Snap-On Incorporated (NYSE: SNA) seems out-of-place among today’s trending stocks.
Snap-on (SNA) makes high-quality tools and sells them through franchises. If you live in the United States, you have probably seen the white Snap-on van at your local garage or machine shop. If you work at a garage or an auto-body shop, you probably use Snap-on tools.
Hence, Snap-on seems a world apart from the biotechnology and cloud computing stocks driving the present US stock bubble. Yet, Snap-on is bubbling at the same rate of some today’s hottest stocks.
Bubbles and Anti-Bubbles
Mr. Market paid $121.67 for Snap-on (NYSE: SNA) on 5 May 2020. A year later, on 7 May 2021, Mr. Market paid $251.56 for SNA.
Thus, Snap-on’s share price grew by $129.84 in a year. Impressively, Snap-on’s share price grew by over 50% during the pandemic year.
I consider Snap-on’s growth an anti-bubble. To explain, contrarian investors who distrust the market seek companies that differ from what Mr. Market is buying.
Hence, people buy an unsexy maker of often low-tech tools; Snap-on. Notably, Snap-on’s product include wrenches, tire changers, wheel aligners, brake testers, airframe tools, chisels, lifts, power-tools, and wheel-alignment systems.
Snap-on is a Technology Company
However, Snap-on is a technology company that manufacturers many high-tech devices. The auto-HC Electronic Vehicle Health Check solution, for example. Another example is Cartec’s testing devices for vehicles and NEXIQ Technologies’ diagnostic products. Then there’s Dealer-FX which manufactures software for dealerships.
Thus, you can view Snap-on as an effort to hedge the current stock bubble. Snap-on buyers try to play both sides of the bubble by investing in a traditional value investment that markets enormous amounts of tech.
Many investors also think Snap-on is an auto-industry investment that could be resistant to changing technology. The thinking is that technicians will need tools to service electric cars, robots, and self-driving vehicles. Snap-on can make money by selling those tools.
How Snap-on makes money
Snap-On Incorporated (NYSE: SNA) manufactures tools and equipment, then sells those products exclusively through its franchises.
In detail, Snap-on owns around 24 tool and equipment brands. To provide those tools and devices, Snap-on operates around 32 factories in 14 countries.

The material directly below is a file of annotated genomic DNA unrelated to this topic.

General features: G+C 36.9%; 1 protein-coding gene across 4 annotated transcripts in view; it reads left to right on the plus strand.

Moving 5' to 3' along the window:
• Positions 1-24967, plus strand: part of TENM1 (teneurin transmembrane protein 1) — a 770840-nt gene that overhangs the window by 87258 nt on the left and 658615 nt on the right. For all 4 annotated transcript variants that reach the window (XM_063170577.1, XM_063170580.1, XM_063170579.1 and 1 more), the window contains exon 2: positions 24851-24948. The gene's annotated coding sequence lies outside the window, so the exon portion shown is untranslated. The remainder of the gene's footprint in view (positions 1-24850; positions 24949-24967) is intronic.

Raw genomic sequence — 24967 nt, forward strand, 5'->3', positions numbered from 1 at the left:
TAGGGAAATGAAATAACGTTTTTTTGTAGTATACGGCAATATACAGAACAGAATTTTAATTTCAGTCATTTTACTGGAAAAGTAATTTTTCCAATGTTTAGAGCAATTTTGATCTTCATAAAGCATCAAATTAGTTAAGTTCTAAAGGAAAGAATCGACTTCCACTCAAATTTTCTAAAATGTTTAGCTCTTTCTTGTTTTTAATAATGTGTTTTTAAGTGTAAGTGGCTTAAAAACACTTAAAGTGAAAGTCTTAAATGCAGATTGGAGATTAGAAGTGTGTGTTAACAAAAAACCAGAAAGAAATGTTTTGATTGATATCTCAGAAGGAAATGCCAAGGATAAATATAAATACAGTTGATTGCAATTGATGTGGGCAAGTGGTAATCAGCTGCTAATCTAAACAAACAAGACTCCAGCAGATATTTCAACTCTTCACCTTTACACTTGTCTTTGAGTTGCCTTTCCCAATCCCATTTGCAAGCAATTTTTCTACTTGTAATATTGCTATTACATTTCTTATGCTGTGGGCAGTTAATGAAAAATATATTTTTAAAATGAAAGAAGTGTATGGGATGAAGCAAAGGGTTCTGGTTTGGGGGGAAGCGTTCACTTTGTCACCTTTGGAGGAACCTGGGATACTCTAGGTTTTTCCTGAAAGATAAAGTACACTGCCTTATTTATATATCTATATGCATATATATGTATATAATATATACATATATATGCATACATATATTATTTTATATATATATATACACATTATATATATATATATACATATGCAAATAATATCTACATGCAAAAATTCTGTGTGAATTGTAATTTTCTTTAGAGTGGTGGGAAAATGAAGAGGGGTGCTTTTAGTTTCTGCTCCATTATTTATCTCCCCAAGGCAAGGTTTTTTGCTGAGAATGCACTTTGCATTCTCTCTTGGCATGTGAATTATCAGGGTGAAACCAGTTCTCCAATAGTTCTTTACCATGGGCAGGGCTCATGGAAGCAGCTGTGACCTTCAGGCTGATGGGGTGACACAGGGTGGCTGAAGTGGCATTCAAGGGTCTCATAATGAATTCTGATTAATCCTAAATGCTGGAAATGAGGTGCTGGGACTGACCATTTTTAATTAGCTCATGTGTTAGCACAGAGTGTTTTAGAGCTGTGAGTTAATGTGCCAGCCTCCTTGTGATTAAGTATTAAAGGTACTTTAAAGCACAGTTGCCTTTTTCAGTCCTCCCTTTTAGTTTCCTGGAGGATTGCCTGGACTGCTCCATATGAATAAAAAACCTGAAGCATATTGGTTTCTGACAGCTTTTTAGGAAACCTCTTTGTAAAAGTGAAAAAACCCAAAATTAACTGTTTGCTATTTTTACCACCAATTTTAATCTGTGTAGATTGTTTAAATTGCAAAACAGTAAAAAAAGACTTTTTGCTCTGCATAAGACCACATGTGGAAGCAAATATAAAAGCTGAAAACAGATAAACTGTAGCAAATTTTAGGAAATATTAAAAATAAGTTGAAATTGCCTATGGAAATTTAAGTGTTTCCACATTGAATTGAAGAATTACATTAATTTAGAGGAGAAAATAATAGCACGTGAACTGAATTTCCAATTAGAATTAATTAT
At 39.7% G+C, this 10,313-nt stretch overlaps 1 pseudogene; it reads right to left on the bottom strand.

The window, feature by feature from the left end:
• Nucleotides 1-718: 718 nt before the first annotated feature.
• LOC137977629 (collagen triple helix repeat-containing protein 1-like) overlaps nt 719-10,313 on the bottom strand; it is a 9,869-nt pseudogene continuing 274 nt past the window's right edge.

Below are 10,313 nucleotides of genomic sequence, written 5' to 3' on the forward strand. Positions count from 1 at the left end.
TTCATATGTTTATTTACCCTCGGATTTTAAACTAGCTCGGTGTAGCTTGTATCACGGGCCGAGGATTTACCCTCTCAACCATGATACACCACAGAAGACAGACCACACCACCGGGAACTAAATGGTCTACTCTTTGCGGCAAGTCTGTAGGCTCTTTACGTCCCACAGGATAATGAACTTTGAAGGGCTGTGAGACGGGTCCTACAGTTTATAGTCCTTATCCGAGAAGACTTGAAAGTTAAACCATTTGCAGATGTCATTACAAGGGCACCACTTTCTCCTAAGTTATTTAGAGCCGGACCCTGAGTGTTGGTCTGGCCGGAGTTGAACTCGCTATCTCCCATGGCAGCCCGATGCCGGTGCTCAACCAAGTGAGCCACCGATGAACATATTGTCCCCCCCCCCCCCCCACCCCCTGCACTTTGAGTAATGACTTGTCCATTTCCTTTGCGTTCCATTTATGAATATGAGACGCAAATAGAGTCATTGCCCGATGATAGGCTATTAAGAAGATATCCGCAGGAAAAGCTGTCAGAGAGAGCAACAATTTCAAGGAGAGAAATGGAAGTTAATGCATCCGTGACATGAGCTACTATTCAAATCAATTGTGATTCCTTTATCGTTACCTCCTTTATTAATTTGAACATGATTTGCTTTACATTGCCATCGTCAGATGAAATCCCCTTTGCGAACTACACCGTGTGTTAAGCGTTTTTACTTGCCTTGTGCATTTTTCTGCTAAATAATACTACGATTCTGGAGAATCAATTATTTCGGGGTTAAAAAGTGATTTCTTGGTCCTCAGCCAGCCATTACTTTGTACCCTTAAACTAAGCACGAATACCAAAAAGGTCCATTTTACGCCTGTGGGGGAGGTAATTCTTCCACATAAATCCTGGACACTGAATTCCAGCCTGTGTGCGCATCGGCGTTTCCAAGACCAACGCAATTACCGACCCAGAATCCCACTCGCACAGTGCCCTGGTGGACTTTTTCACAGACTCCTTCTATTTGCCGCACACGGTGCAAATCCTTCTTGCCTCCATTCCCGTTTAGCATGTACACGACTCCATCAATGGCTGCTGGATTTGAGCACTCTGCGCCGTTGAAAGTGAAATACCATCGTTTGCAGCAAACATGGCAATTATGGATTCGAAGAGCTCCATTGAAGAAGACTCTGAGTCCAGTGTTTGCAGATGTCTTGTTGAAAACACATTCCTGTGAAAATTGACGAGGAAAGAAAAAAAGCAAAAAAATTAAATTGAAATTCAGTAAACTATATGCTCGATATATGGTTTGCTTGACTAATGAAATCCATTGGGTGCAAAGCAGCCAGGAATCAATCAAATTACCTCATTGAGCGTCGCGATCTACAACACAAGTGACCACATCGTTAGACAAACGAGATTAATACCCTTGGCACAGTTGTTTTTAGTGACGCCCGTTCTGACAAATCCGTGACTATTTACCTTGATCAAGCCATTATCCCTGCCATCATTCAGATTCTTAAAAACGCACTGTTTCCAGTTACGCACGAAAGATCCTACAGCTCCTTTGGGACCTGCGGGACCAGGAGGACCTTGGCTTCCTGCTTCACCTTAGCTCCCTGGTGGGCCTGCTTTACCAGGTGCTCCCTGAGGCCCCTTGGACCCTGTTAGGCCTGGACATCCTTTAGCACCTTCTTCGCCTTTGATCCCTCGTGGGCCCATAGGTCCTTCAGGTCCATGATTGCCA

They sell Snap-on tools through franchises, the Snap-on franchises are unique because the franchisees use vans to take the tools straight to customers. Franchise Gator estimates Snap-on has over 4,000 franchisees.
The Snap-on franchises are expensive. Snap-on itself admits the cost of a franchise is $169,223 to $382,235. Snap-on makes money by selling the tools through the franchise, licensing the Snap-on brand, and financing the franchisee through credit.
How Much Money does Snap-on make?
Unfortunately, Snap-on (SNA) will not reveal how much money franchisees make. Fortunately, we know how much money Snap-on makes because it is a publicly traded company.
For instance, Snap-on reported a $579 million quarterly gross profit and a quarterly operating income of $266.20 million on 31 March 2021.
Additionally, Snap-on reported quarterly operating cash flow of $319.3 million on 31 March 2021. Impressively, Snap-on reported a quarterly ending cash flow of $904.60 million on on 31 March 2021. Similarly, Snap-on had $905 million in cash and short-term investments on 31 March 2021.
Thus, Snap-on makes money, and it is a growing company. In particular, Snap-on’s quarterly revenues grew from $938 million on 31 March 2020 to $1.113 billion on 31 March 2021.
The quarterly gross profit grew from $484 million on 31 March 2020, for example. The quarterly operating income grew from $195.80 million on 31 March 2020.
Similarly, the quarterly operating cash flow grew from $213.40 million on 31 March 2020. Impressively, the quarterly ending cash flow grew from $185.30 million on 31 March 2020.
Consequently, Snap-on has more cash. Snap-on’s cash and short-term investments grew from $186 million on 31 March 2020 to $905 million a year later. Plus, Snap-on’s total assets grew from $5.564 billion on 31 March 2020 to $6.674 billion on 31 March 2021.
On the other hand, Snap-on’s total debt grew from $1.173 billion on 31 March 2020 to $1.504 billion on 31 March 2021. Yet Snap-on pays its debts. Snap-on reported a quarterly financing cash flow of -$131 million on 31 March 2021.
Mr. Market overprices Snap-on
I consider Snap-on (SNA) a good moneymaking company with some strong value characteristics that Mr. Market overprices. I see nothing in Snap-on’s financial numbers that justifies the $251.56 price.
Hence, Snap-on is bubbling and needs to be avoided. However, I think Snap-on is a good dividend stock.
Snap-on will pay a $1.23 quarterly dividend on 20 May 2021. That quarterly dividend grew from $1.08 on 19 August 2020.
Overall, Snap-on shares provided a $4.92 annualized dividend and a 2.06% dividend yield on 5 May 2021. Thus, I view Snap-on as a terrific dividend stock with a high margin of safety.
I think Snap-on is an excellent company investors need to watch. At present, I think Snap-on is a great stock, Mr. Market overprices. I advise investors to avoid Snap-on until the bubble ends.